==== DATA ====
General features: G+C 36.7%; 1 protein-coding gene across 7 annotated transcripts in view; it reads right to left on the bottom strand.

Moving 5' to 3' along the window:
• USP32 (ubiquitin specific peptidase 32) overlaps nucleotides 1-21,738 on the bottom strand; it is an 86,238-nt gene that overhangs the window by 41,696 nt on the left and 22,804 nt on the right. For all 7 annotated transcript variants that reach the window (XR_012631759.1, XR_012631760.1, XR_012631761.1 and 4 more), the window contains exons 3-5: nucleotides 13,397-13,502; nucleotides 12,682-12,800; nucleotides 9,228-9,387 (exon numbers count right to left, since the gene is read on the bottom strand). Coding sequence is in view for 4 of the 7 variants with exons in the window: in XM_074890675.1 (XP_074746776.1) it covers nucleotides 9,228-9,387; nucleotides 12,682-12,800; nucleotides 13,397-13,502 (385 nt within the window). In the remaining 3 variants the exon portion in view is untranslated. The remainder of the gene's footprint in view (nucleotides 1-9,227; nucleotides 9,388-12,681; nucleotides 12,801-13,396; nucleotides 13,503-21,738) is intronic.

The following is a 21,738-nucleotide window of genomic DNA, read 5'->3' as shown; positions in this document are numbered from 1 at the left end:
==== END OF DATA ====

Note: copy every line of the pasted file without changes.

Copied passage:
General features: G+C 36.7%; 1 protein-coding gene across 7 annotated transcripts in view; it reads right to left on the bottom strand.

Moving 5' to 3' along the window:
• USP32 (ubiquitin specific peptidase 32) overlaps nucleotides 1-21,738 on the bottom strand; it is an 86,238-nt gene that overhangs the window by 41,696 nt on the left and 22,804 nt on the right. For all 7 annotated transcript variants that reach the window (XR_012631759.1, XR_012631760.1, XR_012631761.1 and 4 more), the window contains exons 3-5: nucleotides 13,397-13,502; nucleotides 12,682-12,800; nucleotides 9,228-9,387 (exon numbers count right to left, since the gene is read on the bottom strand). Coding sequence is in view for 4 of the 7 variants with exons in the window: in XM_074890675.1 (XP_074746776.1) it covers nucleotides 9,228-9,387; nucleotides 12,682-12,800; nucleotides 13,397-13,502 (385 nt within the window). In the remaining 3 variants the exon portion in view is untranslated. The remainder of the gene's footprint in view (nucleotides 1-9,227; nucleotides 9,388-12,681; nucleotides 12,801-13,396; nucleotides 13,503-21,738) is intronic.

The following is a 21,738-nucleotide window of genomic DNA, read 5'->3' as shown; positions in this document are numbered from 1 at the left end: